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Discussion Starter · #1 · (Edited)
I'm working on a Remington Nylon 66 that won't cock by hand when the cover is on, except sometimes when the safety is on. That's right, intermittent. On rare occasion, it will cock normally with the cover on, but that is so rare, not more than once in 20 tries, I debated leaving it out of the discussion entirely.

Without the cover, it cocks beautifully. If I cock it and then put the cover on and load it, it cycles perfectly with 100% reliability. If I pull the trigger with an empty chamber, it's in trouble again.

Here's the really strange part, when the cover is off, if I press even lightly on the Cartridge Feed Guide (#9 on Remington spare parts list), it won't cock. I take the pressure off, cycle it a few times and it cocks again. I cannot find any connection between the Cartridge Feed Guide and either the sear or the safety.

I cleaned it with brake cleaner, lubed it with graphite and then gun oil and then cleaned it again with brake cleaner. No combination of wet/dry/oily/clean made any difference. I'm getting a blister on my index finger from working the bolt handle.

I've run multiple searches with different key word combinations and I haven't found any other report of a problem like this. btw - Date code is June, 1960. There are some small gouges where somebody used a screwdriver to pry the cover off, but otherwise everything looks about right.

Help!
 

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90% of the time the problem will be carbon/grit on the working surfaces. The other 10% will be weak springs. Check the sear spring and sear, and give special attention to the disconnector, disconnector pivot and disconnector spring. You don't want to "over-do-it", but the moving parts must be lubricated and clean in order to function properly. The won't run smoothly dry. Too much lube attracts carbon and gunk. Not enough and it's like rubbing two pieces of sandpaper together.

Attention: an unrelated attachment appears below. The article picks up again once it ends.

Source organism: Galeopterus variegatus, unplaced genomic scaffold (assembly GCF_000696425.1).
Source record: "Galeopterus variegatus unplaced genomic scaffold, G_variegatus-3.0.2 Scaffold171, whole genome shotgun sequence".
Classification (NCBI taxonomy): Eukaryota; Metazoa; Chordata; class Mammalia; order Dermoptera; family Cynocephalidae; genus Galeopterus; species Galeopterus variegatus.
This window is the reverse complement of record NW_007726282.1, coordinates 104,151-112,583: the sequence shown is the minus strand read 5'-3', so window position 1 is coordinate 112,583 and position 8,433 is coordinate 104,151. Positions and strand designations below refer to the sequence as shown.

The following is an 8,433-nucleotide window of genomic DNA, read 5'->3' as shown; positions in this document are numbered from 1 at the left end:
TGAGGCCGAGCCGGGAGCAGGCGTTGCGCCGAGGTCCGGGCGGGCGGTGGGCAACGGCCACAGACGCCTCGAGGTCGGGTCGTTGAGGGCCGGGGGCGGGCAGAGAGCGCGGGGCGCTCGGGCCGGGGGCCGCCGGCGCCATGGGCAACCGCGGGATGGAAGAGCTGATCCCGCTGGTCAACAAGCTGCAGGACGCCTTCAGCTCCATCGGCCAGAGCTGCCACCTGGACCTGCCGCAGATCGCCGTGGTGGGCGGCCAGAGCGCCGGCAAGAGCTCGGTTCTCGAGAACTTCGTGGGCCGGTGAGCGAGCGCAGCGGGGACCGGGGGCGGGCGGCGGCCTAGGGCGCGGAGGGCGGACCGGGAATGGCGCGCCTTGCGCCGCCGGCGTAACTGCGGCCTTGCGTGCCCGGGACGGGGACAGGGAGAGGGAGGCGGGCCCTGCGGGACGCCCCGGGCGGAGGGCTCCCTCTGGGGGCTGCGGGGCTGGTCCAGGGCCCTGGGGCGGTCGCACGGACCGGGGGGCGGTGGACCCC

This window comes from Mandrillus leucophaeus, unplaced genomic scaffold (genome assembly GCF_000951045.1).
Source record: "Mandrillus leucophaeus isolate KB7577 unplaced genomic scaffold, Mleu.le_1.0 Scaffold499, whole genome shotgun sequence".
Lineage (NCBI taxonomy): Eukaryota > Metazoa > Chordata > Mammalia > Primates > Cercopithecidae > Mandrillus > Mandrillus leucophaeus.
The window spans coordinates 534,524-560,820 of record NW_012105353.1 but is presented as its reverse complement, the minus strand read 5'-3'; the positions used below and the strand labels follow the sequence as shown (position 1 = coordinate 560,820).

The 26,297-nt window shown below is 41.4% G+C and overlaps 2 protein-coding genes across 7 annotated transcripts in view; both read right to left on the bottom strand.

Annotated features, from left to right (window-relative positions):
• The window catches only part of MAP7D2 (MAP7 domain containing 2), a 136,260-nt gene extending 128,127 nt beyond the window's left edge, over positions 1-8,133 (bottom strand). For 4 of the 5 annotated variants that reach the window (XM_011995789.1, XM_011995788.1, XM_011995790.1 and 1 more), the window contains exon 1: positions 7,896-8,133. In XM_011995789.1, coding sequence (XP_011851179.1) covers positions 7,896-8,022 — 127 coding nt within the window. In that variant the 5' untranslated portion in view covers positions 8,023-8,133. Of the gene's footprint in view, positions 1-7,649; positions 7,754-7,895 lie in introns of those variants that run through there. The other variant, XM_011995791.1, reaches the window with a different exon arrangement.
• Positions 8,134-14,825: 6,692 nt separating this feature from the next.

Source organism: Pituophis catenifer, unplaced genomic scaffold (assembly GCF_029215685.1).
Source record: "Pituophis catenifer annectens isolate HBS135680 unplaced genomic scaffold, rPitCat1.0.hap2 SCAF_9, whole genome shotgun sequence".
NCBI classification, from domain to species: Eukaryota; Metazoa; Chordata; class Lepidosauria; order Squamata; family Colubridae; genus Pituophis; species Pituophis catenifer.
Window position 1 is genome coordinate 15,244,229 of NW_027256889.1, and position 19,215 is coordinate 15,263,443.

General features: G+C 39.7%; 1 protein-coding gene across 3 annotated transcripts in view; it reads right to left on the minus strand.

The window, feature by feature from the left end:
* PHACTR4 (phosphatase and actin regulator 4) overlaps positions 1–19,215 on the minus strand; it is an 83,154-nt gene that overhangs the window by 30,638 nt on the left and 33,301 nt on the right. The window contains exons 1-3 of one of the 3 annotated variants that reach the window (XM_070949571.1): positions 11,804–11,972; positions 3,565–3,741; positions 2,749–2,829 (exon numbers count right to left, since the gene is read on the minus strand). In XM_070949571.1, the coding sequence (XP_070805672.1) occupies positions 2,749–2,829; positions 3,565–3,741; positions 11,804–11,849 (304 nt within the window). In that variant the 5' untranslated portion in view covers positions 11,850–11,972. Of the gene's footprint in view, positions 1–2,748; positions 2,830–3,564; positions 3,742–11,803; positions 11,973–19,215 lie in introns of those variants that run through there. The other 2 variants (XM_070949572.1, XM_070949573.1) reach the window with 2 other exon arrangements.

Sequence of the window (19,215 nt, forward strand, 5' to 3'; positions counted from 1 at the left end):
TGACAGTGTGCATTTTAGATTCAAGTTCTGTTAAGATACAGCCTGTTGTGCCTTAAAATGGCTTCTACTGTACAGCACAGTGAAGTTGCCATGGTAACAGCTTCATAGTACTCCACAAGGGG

I wouldn't use graphite for lubricant. Much better to use a good gun grease (I like Lucas gun grease from the auto parts store).
 

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Discussion Starter · #3 · (Edited)
Thank you. This is the oddest I've ever seen.

When I first looked inside, the action was clean and dry so I don't think dirt is the issue. I'd been hoping not to have to take the action apart as far as the springs, but I'll learn something in the process. I'll check Midway and Brownell's for spring sets. If they or Wolf don't have the springs, I'll check McMaster Carr for stock springs I can modify. (I'm not a pro gunsmith, but I've played with a lot of machines over the years.)

Update 5:45 PM - Found the springs at Numrich. Ordering Sear Spring, Disconnector Pivot Spring and Trigger Spring.

When I oiled it, I used a generous amount of Hoppe's Gun Oil. I wasn't worried about dirt, only that everything was lubed. It changed nothing except giving me oily hands. After a quick spray with brake cleaner, a minor amount of the oil remained in the action. No cleaning or lubrication made any difference.